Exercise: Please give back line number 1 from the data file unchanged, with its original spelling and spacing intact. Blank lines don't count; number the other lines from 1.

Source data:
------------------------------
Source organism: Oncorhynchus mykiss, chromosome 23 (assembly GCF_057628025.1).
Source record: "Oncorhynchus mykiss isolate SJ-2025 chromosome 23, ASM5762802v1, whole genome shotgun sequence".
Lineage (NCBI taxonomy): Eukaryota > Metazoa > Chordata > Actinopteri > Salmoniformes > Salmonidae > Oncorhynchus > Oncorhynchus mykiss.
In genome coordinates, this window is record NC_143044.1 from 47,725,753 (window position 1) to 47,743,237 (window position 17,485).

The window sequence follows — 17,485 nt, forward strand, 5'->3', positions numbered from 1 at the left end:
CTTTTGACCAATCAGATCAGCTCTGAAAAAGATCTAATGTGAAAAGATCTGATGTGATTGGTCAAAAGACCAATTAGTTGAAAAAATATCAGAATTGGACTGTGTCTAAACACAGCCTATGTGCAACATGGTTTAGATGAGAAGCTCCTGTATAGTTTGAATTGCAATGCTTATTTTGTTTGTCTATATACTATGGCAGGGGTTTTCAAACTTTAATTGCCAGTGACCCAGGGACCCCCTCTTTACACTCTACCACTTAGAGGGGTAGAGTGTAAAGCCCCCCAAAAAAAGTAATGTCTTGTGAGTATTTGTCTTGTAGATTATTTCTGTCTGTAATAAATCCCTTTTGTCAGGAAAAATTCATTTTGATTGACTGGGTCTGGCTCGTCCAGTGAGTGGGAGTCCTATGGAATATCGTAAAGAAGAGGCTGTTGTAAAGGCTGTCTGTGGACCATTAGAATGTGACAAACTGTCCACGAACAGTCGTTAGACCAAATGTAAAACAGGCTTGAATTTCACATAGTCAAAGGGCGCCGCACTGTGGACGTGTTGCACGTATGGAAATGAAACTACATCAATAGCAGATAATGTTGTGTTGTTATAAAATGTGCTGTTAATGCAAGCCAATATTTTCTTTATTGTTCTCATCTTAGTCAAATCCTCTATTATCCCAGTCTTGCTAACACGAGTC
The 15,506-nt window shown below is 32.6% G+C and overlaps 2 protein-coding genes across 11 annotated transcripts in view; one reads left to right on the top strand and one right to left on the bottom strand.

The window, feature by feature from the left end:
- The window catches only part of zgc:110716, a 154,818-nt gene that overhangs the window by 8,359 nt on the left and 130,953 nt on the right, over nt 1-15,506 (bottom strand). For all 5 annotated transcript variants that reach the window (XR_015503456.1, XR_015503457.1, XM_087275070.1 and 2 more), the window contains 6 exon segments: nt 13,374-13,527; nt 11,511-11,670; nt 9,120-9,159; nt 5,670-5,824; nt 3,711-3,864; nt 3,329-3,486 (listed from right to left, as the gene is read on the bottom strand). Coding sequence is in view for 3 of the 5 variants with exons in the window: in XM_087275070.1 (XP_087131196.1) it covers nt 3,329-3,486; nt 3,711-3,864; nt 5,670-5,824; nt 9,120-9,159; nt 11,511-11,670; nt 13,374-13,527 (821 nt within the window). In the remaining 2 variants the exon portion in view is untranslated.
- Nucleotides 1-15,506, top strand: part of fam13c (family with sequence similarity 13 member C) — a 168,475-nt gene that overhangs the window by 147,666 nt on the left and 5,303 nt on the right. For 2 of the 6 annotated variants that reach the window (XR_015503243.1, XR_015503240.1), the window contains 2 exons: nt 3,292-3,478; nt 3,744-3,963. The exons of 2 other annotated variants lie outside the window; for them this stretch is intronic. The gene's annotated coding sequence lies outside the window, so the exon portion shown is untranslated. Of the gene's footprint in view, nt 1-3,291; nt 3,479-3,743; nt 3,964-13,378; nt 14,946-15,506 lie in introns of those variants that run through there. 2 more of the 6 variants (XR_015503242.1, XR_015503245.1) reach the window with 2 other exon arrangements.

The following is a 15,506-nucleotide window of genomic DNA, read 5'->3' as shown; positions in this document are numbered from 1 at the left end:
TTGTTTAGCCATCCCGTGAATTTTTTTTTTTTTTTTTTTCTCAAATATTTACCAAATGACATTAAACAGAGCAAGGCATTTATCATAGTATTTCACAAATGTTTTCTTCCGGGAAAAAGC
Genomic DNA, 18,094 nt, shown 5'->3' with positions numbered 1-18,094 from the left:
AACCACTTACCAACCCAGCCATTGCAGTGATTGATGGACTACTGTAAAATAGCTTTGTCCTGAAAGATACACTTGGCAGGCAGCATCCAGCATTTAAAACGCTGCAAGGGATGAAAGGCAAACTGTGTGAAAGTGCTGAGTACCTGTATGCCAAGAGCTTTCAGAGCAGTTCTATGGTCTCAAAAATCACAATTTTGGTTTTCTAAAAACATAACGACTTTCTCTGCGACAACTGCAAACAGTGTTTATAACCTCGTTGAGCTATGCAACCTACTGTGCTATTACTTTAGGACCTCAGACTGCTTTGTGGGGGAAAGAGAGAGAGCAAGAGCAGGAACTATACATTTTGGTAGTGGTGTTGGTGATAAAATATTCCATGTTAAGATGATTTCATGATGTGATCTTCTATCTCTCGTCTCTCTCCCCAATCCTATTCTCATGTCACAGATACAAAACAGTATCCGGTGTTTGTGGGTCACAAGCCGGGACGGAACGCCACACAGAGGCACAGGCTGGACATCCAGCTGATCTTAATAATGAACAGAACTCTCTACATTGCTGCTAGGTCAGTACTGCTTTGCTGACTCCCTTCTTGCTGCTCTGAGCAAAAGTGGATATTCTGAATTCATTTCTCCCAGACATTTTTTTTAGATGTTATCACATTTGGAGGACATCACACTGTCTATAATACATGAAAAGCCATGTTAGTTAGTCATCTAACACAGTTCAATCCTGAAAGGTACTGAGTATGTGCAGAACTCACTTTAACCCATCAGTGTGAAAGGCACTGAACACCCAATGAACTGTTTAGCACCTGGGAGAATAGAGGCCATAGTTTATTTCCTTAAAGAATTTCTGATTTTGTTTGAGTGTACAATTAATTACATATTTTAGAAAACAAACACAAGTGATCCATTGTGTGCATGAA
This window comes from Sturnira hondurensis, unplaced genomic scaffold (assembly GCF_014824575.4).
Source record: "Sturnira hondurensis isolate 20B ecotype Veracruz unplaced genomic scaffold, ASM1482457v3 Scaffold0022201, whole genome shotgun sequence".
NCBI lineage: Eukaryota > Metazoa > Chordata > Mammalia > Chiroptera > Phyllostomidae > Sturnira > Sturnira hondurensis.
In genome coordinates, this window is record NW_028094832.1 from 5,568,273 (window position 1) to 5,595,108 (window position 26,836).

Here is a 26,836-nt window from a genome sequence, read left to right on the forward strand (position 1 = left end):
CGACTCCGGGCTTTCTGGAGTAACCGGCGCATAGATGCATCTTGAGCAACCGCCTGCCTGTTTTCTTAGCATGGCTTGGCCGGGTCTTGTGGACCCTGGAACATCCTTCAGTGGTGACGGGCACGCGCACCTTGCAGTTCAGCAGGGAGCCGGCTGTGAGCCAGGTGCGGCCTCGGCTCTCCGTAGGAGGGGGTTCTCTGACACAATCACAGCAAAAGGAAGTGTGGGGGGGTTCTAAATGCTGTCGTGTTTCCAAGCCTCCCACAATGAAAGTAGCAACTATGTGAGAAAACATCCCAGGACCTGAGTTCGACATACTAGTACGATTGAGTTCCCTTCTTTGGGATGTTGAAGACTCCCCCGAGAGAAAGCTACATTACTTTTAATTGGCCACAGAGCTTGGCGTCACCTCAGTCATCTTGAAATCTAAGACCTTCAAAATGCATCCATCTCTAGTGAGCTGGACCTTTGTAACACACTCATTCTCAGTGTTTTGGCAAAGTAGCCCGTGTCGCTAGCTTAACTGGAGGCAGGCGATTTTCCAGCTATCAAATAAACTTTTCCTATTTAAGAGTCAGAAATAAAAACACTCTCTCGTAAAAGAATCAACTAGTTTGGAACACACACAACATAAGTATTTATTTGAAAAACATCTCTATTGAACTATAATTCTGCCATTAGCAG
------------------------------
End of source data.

Source organism: Oncorhynchus mykiss, chromosome 23 (assembly GCF_057628025.1).